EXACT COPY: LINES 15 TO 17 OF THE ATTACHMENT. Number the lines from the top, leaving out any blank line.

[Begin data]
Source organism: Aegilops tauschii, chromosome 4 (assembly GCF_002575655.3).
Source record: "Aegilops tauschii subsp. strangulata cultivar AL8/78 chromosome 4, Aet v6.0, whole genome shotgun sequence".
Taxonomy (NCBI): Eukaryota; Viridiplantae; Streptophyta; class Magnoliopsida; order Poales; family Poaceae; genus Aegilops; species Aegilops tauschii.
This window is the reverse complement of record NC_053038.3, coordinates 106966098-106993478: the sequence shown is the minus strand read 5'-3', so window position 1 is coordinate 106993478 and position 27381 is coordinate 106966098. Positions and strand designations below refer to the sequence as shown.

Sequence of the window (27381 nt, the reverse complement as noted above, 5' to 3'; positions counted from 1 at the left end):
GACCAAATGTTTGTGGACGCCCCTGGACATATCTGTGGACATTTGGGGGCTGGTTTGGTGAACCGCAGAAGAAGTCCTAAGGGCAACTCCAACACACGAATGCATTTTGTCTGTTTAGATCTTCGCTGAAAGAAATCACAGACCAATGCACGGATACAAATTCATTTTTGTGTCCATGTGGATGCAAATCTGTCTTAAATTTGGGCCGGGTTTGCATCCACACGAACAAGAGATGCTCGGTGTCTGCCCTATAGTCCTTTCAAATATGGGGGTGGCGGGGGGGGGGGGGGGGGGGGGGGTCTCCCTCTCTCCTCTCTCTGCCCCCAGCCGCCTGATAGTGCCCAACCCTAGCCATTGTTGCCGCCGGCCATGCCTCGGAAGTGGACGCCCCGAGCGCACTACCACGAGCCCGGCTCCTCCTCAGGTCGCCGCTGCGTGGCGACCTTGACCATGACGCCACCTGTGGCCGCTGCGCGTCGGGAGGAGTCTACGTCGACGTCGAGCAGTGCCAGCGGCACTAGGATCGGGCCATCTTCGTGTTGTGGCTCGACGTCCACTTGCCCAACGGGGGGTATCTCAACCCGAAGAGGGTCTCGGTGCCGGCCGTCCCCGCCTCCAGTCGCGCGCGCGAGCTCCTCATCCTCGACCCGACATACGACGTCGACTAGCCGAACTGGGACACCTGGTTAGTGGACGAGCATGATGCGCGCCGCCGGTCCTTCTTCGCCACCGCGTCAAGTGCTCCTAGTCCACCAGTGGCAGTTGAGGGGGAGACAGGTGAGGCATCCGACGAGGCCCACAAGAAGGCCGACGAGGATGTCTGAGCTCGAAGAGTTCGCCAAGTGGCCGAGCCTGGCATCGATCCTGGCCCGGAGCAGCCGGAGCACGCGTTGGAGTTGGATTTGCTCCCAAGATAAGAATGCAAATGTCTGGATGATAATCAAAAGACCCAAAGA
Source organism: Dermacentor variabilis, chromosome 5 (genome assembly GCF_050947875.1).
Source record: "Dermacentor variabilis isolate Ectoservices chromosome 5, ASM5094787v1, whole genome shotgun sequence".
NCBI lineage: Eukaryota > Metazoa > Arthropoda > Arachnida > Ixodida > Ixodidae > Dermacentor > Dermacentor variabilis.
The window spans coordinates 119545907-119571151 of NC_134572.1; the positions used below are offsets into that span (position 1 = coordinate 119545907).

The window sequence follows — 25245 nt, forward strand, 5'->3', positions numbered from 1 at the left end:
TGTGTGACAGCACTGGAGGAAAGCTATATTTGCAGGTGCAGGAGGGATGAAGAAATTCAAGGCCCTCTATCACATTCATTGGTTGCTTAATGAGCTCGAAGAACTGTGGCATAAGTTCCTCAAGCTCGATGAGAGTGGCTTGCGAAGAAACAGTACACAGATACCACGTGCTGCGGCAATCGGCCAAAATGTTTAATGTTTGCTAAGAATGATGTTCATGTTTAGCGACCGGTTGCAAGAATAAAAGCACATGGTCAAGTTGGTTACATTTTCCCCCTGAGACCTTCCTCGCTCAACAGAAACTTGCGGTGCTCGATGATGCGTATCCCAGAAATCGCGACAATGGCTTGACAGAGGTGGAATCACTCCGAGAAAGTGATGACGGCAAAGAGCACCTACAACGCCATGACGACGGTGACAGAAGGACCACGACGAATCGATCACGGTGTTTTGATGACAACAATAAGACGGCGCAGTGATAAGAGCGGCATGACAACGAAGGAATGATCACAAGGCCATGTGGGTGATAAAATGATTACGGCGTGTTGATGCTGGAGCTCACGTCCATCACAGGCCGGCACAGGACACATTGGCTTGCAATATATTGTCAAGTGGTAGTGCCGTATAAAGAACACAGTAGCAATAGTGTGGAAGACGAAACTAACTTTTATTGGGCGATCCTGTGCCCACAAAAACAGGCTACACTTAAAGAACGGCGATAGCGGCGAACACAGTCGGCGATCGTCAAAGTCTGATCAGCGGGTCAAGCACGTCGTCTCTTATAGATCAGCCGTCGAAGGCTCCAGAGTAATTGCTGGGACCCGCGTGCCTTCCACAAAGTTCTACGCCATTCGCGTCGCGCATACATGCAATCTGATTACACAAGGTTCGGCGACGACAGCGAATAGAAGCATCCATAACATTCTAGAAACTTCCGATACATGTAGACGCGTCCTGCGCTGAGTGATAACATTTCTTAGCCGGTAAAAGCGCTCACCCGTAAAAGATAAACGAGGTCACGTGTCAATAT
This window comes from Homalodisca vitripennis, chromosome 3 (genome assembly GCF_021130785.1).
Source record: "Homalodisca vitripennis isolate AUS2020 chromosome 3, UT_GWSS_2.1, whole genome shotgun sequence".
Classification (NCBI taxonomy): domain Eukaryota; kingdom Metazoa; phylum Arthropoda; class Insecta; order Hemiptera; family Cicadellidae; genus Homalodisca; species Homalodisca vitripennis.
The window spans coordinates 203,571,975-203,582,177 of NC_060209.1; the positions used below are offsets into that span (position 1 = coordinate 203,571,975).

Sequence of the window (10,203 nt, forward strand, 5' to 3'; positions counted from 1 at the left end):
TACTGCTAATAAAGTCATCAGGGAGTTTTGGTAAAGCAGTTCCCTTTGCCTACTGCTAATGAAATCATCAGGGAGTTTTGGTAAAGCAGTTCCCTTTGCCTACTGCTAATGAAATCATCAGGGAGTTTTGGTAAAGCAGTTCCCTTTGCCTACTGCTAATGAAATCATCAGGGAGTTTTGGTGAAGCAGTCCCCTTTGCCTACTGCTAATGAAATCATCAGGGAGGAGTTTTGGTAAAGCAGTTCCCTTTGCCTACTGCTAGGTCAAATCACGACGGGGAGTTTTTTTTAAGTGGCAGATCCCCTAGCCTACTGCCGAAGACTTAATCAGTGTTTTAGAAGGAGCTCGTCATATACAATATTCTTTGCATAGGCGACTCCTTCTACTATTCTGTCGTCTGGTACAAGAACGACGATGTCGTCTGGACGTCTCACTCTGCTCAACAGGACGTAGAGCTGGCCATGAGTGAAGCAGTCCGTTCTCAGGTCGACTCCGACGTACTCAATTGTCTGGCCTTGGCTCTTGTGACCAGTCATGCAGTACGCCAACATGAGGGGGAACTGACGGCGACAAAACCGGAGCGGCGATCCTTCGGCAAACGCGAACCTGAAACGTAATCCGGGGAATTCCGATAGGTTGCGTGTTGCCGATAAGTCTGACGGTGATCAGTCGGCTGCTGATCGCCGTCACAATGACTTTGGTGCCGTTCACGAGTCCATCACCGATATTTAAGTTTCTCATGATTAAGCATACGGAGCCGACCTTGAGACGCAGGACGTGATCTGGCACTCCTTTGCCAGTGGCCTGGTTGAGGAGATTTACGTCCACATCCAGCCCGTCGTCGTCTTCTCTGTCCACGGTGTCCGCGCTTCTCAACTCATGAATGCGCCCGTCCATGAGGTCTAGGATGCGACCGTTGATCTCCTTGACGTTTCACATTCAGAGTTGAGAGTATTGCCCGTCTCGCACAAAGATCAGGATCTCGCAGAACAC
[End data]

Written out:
Classification (NCBI taxonomy): domain Eukaryota; kingdom Metazoa; phylum Arthropoda; class Insecta; order Hemiptera; family Cicadellidae; genus Homalodisca; species Homalodisca vitripennis.
The window spans coordinates 203,571,975-203,582,177 of NC_060209.1; the positions used below are offsets into that span (position 1 = coordinate 203,571,975).

Sequence of the window (10,203 nt, forward strand, 5' to 3'; positions counted from 1 at the left end):